As for me? I tired from simply walking up the steps. Granted, it's a lot of steps but I'll have to start getting a little more in shape.

You can just barely make out Denver in the background of the picture above. Here...I'll zoom in for ya...


If you visit Red Rocks, you should definitely tour the Visitor Center below the amphitheater, if only to read through the huge wall of people and acts that have been at Red Rocks since it opened.


Then head on down the hall and feast your eyes on this wall of concert posters...


Oh...and be sure to get your smooshed penny souvenir  before you go...

From Red Rocks, we headed west along Highway 74 taking in the scenery, keeping an eye out for cyclists and searching for Lair o' the Bear Park. We thought for sure we had missed it when all of a sudden we were there.


The parking lot was packed but the park itself was not crowded at all. I'm guessing people parked there before taking off down the mountain road on their bicycles.

Lair o' the Bear park was my personal pick for the day. I chose it because Bear Creek ran right through it and I knew the "Pickles" loved to spend time playing in and along creeks and rivers. (I also liked the catchy park name)



This little one landed on The Boy's hand and did not want to leave. The boy could have probably walked around the park all day with it still on his hand.



We spent a lot of time down by the creek. It's so relaxing to just sit by the water and listen to it rushing by.

After a bit, we ventured on to the trails that rose above the southern banks.



It was quite a hike! When we got to this point, we decided to turn around and head back. It was past lunchtime and we needed to refuel our bodies for the rest of the day.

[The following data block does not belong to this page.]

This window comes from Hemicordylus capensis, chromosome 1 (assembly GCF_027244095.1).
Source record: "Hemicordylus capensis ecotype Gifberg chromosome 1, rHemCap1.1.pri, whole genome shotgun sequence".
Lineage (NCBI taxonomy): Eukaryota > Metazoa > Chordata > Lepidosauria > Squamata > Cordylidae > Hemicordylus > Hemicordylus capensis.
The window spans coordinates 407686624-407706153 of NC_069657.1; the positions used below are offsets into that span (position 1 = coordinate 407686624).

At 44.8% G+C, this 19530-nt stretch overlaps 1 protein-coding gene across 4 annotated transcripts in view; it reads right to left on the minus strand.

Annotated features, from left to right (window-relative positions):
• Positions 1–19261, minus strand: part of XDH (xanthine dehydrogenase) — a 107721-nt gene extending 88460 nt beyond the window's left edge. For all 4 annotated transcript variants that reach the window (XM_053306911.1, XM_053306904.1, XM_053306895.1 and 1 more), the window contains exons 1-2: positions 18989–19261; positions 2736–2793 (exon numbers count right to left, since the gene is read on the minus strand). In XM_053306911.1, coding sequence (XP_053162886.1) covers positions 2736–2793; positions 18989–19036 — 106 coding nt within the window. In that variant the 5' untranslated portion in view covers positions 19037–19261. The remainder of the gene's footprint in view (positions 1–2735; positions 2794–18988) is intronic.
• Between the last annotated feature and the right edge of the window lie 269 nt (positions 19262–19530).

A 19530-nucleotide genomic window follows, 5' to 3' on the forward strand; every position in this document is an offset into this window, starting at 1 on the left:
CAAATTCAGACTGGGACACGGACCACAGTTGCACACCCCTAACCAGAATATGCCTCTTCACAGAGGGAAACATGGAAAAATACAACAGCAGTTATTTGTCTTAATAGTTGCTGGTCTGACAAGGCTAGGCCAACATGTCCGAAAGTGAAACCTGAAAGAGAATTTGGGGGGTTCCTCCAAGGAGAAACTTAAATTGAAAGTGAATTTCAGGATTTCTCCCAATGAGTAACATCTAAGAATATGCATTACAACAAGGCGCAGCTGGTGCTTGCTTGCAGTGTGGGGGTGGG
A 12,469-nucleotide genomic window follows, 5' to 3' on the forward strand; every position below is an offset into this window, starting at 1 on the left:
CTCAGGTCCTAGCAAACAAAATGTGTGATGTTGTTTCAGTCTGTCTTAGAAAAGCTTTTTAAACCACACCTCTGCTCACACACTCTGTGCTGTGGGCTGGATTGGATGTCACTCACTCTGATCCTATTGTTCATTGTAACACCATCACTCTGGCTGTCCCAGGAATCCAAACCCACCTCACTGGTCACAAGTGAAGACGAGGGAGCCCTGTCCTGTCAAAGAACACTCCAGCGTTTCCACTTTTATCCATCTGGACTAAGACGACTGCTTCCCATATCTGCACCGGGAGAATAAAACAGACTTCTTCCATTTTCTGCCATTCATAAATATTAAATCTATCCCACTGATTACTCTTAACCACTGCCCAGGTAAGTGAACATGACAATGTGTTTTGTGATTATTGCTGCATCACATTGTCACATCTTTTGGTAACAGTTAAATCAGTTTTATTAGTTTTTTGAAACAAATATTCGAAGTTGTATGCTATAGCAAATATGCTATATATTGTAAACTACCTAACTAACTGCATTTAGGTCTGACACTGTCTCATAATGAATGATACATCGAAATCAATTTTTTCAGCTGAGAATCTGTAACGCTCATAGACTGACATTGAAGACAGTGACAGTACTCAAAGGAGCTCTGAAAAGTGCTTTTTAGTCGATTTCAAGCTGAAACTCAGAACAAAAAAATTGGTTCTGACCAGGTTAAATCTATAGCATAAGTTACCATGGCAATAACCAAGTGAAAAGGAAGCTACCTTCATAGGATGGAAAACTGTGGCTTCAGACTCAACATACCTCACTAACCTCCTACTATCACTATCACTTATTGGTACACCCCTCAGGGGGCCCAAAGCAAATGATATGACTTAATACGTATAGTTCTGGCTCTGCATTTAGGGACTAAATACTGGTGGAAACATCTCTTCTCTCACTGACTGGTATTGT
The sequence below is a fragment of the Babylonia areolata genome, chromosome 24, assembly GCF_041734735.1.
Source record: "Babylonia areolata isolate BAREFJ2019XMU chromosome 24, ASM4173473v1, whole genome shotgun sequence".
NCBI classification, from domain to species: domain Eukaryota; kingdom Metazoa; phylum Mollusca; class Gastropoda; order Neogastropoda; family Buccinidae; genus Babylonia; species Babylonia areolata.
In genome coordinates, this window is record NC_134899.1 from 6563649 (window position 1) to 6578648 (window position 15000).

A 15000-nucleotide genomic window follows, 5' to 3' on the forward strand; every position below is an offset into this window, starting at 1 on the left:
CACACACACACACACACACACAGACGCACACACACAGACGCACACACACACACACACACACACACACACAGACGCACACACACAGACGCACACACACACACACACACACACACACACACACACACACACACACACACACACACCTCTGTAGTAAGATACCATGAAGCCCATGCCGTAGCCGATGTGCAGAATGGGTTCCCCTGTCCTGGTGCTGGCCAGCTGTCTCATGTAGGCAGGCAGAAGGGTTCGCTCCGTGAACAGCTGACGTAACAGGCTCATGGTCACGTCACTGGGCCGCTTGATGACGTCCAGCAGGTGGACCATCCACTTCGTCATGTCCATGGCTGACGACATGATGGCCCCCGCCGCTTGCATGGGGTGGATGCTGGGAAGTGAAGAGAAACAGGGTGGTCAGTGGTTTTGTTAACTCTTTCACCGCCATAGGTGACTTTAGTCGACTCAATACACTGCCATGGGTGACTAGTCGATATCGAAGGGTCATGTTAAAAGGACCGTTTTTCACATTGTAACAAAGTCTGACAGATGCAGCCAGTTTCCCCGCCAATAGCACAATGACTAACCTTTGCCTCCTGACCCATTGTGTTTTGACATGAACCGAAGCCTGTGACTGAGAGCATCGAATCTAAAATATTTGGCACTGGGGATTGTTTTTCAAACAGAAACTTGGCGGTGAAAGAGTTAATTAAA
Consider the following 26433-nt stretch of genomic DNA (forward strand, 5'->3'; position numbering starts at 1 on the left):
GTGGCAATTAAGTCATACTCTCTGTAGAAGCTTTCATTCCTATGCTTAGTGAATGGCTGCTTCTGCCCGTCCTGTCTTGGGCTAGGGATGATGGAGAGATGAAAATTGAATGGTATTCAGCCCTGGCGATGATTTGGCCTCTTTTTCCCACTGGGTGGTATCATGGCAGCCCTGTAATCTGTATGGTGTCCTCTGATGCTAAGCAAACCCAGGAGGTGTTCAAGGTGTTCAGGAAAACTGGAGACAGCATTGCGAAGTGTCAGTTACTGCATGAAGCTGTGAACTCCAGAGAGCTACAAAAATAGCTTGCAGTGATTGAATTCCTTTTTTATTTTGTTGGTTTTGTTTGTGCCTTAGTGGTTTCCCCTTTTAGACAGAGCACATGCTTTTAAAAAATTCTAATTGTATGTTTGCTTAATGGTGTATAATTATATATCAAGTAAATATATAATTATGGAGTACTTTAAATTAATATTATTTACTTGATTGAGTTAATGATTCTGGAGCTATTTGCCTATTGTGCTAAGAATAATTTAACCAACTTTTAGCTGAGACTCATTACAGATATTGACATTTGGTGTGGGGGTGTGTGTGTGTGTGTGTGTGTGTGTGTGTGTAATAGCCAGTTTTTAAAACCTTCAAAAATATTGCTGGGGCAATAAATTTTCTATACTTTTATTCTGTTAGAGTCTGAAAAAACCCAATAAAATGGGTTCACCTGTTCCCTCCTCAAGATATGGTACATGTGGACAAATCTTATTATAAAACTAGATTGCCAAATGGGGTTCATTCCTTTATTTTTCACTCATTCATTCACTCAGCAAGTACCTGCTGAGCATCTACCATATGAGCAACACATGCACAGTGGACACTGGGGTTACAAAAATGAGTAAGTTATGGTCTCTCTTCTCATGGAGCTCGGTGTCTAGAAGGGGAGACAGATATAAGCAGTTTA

After raiding the cooler in the car for a bit of lunch, we headed west again on Hwy 74. We had thought to stop in Evergreen to see their historic district but I didn't want to spend the afternoon browsing shops. We also bypassed the Hiwan Homestead Museum. It was originally on our list but didn't make the final cut.

We instead kept following 74 until it met Interstate 70, then headed east on 70 to exit 254. Our next destination was Lookout Mountain Nature Center and it was quite a way up the mountain on the north side of the highway.


Next to the nature center sat Boettcher Mansion. We hadn't planned to visit the mansion and were visiting the area on a day they are closed to the public.


It was being decorated for what looked to be a wedding reception. Speaking of weddings, we came upon this stone gazebo that looked like it would be a perfect spot for a small, intimate wedding.


It has a slate roof and a huge fireplace.

I wish I had taken a picture of the bricks in the pathway leading up to this stone gazebo. It's called the "Path To Posterity". Bricks can be ordered with commemorative dates (weddings, anniversaries, birthdays) or as memorials or tributes.

Although we could only admire the mansion from the outside, it was enough to peak our interest for a future visit.

Oh, how I love Clematis!

We started to hike through the trails behind the nature center but thunder rolled in and changed our plans.


We instead hopped back into the car and drove just a little ways up the road to the Buffalo Bill Museum and Grave.

The view north of the parking lot at the Buffalo Bill Museum.

We didn't tour the museum. Instead we played around...


...and took in the view from the top of the mountain (you could see the city of Golden)



We also visited the gravesite where both Buffalo Bill Cody and his wife Louisa were laid to rest.


Look what we found tucked to the side of the grave...I didn't know Buffalo Bill was a Mason.


The road down the mountain led straight into Golden, Colorado, ending the loop.